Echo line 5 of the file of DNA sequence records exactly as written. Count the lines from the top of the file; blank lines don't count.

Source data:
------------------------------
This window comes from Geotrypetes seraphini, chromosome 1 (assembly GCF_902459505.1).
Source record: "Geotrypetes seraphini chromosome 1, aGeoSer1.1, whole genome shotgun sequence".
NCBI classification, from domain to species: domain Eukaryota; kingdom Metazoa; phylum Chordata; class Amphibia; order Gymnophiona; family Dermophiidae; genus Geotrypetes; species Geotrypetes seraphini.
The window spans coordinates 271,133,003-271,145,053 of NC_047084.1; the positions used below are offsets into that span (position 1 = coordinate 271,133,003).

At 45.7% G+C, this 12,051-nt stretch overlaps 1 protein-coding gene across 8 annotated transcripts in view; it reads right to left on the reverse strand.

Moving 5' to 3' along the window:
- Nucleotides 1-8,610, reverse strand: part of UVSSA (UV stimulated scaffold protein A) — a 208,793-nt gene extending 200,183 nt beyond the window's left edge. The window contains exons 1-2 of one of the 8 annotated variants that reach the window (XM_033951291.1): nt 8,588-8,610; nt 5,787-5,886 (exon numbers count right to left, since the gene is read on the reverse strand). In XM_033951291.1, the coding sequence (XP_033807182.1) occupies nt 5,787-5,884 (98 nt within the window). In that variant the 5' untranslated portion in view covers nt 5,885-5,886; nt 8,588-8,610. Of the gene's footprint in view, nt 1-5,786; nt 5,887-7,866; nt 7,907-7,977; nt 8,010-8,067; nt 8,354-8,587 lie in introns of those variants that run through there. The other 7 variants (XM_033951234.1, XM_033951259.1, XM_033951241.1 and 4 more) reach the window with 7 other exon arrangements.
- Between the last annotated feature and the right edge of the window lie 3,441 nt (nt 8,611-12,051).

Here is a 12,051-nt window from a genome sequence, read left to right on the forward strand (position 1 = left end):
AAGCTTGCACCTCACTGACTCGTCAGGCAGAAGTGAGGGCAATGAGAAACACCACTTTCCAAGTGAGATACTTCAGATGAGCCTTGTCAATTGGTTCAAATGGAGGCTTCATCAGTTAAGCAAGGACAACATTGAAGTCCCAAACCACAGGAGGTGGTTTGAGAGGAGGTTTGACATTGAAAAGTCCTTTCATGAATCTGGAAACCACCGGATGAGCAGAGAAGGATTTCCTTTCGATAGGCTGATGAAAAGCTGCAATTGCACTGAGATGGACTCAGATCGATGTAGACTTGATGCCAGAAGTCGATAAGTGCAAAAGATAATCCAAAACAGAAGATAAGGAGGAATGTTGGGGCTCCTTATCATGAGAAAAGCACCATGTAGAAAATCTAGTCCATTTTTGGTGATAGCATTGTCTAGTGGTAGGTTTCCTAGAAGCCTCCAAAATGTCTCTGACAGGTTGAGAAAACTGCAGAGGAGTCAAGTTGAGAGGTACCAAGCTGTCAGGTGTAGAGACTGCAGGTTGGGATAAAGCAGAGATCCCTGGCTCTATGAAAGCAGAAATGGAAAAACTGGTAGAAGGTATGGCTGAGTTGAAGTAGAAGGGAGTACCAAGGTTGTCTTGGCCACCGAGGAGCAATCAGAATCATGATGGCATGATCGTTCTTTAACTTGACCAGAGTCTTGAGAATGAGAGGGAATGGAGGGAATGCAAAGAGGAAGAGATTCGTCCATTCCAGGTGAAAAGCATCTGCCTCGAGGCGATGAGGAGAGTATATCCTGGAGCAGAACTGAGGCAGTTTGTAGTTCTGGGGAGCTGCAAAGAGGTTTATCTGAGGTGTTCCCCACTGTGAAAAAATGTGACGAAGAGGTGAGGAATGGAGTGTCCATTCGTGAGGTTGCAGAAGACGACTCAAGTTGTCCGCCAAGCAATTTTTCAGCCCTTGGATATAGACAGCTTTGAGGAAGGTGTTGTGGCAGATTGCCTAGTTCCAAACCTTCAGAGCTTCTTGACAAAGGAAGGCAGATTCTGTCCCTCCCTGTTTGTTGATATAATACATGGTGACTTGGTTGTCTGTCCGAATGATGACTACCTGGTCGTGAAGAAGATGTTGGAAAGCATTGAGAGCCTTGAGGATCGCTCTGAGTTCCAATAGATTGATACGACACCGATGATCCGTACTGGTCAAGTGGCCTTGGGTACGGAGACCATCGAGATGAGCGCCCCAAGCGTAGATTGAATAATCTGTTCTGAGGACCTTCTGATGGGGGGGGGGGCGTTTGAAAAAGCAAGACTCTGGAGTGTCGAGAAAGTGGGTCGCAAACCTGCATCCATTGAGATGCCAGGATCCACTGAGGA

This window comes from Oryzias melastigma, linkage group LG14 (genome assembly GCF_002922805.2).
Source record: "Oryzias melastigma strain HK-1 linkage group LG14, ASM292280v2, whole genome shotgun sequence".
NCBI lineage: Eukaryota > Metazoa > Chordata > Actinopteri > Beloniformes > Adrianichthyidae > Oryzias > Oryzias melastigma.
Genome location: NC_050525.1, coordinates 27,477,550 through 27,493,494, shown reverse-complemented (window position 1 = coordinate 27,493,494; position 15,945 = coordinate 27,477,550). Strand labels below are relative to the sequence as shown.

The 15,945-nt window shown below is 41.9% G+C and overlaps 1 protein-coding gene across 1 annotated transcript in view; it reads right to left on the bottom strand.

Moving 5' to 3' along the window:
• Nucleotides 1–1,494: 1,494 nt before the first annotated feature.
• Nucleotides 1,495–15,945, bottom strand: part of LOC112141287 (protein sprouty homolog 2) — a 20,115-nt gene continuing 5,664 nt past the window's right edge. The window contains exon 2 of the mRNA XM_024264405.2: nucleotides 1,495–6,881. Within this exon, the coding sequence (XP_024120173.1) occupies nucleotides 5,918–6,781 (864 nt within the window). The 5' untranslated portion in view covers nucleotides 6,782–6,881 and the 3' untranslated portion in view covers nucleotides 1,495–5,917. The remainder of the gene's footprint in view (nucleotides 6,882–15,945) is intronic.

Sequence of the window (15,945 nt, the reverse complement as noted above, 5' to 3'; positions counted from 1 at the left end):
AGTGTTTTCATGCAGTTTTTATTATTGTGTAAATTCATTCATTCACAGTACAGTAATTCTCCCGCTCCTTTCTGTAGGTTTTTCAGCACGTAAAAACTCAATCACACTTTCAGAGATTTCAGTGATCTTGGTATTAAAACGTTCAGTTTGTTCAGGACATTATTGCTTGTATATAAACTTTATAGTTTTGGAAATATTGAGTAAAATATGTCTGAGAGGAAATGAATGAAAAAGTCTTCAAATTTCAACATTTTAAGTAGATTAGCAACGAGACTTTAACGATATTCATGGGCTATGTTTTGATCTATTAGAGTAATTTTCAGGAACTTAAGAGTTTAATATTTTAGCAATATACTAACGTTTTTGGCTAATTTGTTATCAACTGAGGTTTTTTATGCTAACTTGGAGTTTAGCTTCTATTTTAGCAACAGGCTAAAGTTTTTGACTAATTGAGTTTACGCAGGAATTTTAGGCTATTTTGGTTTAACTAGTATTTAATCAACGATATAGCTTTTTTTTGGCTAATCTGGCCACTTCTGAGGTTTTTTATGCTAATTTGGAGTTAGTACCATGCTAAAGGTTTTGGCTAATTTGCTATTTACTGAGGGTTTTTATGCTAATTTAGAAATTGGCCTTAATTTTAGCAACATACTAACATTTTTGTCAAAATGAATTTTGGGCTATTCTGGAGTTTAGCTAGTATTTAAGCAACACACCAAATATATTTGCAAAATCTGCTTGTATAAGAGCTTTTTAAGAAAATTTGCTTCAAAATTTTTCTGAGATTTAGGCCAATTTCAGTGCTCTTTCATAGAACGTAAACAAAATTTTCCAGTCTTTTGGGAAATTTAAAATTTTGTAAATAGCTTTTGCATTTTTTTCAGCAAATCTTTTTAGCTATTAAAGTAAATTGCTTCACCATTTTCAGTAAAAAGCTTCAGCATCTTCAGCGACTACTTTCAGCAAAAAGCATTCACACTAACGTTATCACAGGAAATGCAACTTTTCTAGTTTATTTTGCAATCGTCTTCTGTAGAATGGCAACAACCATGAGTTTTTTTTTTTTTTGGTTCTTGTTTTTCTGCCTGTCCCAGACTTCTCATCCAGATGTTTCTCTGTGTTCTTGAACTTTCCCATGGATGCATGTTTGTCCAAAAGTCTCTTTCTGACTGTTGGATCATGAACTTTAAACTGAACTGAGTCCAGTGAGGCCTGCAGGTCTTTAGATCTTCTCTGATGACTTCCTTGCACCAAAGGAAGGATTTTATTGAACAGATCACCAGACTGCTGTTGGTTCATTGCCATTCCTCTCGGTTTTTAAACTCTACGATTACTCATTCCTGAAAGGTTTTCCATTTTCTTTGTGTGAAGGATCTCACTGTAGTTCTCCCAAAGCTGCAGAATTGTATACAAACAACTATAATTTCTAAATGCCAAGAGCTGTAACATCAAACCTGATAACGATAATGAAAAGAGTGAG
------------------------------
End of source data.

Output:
At 45.7% G+C, this 12,051-nt stretch overlaps 1 protein-coding gene across 8 annotated transcripts in view; it reads right to left on the reverse strand.